One commission member wanted to fine businesses for having the balloons, whether they sell them or not, taking her cue from a cable news network discussion.

“So if they’re offered for sale — not to use an MSNBC reference, but last night they were talking about if you rob a bank but you’re not successful, that’s still criminal. If you have balloons for sale, that’s an offense,” said commission member Ginny Farber.

“No it isn’t, actually, under this,” Rothberg said.

“There’s the intent to sell,” Farber said.

“There are a lot of intents that are not criminal. It’s doing it that’s criminal. Or attempting to do it, is sometimes criminal,” Rothberg said.

Another commission member said $50 per offense isn’t nearly enough. She suggested $100.

“I think you probably also have Realtors that have balloons and helium tanks, that routinely use balloons for their open house signs,” said commission member Bruce. “… For a hundred dollars there’s a little more care and caution about those not being released.”

But commission members eventually decided to keep the fine at $50 per offense.

One commission member pointed out a possible loophole. The bylaw, Nadler noted, says “… no person shall knowingly release or cause to be released into the air any balloon(s) inflated with any lighter-than-air gas.”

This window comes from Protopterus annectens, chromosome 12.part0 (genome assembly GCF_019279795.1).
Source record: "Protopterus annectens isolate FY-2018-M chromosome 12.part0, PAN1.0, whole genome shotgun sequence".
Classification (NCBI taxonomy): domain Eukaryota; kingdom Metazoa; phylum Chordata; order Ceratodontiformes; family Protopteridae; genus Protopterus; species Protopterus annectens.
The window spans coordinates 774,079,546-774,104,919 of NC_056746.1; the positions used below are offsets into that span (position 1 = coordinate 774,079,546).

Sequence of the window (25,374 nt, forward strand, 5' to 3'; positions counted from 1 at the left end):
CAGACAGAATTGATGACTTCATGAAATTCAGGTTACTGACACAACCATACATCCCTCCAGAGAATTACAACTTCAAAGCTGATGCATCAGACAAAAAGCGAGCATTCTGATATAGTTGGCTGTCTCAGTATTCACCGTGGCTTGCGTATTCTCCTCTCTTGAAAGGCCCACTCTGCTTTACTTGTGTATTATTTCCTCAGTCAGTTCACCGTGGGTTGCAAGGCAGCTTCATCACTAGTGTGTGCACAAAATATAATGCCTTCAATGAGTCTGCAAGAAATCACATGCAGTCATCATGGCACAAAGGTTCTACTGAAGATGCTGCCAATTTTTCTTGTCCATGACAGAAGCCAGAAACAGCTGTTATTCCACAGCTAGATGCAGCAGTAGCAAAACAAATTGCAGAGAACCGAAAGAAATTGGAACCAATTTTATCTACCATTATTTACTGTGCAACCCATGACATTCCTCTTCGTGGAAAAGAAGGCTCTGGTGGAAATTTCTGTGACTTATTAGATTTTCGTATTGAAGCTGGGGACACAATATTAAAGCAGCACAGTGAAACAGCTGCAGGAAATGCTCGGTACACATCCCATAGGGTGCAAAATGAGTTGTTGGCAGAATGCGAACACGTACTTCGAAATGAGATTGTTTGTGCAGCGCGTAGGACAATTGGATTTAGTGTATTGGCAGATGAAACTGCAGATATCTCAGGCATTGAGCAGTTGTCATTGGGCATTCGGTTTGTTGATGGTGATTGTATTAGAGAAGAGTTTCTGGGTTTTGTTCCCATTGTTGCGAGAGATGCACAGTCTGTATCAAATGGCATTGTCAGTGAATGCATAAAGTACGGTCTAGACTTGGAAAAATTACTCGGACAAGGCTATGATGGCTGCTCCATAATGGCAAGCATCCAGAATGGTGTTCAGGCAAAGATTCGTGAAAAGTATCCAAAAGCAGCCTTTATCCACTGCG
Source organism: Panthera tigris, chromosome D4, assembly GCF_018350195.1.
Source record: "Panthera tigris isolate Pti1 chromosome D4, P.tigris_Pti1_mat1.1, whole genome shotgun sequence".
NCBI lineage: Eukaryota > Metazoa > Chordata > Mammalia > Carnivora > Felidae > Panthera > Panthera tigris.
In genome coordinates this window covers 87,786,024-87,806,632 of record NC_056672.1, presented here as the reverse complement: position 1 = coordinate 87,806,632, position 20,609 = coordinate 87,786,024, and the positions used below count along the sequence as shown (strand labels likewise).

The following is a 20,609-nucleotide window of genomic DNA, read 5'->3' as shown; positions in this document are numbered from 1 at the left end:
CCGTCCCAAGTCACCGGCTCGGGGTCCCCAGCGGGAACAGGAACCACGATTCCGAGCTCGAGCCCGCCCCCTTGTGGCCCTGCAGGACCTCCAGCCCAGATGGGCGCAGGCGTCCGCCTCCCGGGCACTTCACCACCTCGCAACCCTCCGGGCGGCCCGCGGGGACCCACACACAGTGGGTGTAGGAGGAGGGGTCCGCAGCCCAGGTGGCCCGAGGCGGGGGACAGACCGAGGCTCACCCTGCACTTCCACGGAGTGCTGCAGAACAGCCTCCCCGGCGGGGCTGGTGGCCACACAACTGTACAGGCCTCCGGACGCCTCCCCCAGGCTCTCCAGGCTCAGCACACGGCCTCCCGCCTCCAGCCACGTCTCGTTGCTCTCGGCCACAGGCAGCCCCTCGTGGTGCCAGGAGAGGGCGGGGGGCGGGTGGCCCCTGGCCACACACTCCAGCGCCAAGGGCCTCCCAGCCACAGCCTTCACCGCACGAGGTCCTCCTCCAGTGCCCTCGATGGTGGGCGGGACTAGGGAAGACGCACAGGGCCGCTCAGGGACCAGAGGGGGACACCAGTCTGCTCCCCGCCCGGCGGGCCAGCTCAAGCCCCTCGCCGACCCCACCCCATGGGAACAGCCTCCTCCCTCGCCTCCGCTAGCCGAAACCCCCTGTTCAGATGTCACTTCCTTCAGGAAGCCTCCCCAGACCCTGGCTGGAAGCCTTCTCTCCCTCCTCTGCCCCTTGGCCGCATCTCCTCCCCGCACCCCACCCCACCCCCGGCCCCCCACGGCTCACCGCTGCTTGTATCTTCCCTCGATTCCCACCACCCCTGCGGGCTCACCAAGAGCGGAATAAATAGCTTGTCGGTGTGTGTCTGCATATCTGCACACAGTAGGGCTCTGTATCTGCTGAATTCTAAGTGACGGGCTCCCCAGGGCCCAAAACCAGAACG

“Most balloons get released accidentally,” Nadler said.

In Massachusetts a town conservation commission has regulatory jurisdiction over state and local laws and regulations governing wetlands and administers town-owned conservation land. Conservation commission members and staff often also take an interest in protecting the environment.

A Board of Selectmen is the executive authority over the day-to-day affairs of most small and medium-size towns in Massachusetts. Selectmen (among other things) ordinarily decide which articles make it onto the warrant for Town Meeting, where voters of a town decide whether to approve or reject them.

During the Orleans selectmen’s meeting Wednesday, January 2, as first reported by the Cape Cod Times, selectmen briefly discussed the proposed bylaw and agreed to call a public hearing to allow further discussion of it. (The selectmen’s discussion is available at the Orleans local cable-access web site, from 3:10:18 to 3:12:05.)

After the public hearing (which wasn’t immediately scheduled), selectmen will decide whether to put the proposed balloon ban on the warrant for annual Town Meeting in the spring. If it makes it to Town Meeting, and if a majority of voters at Town Meeting approve it, the bylaw as currently drafted would take effect in Orleans on September 15, 2019.

The draft text of the proposed balloon ban bylaw is available here.

If the ’80s rock group Nena wanted to film an updated version of the music video for its hit song “99 Red Balloons” (known in German as “99 Luftballons”) in the Cape Cod town of Orleans after a proposed balloon ban took effect, the band could buy balloons in Orleans and then inflate them with helium or could buy pre-inflated balloons somewhere else, but couldn’t buy balloons inflated with helium in the town. Nor could the band knowingly release the balloons in the town. But if the band “Set them free at the break of dawn” (as the song has it) accidentally … it would be a gray area.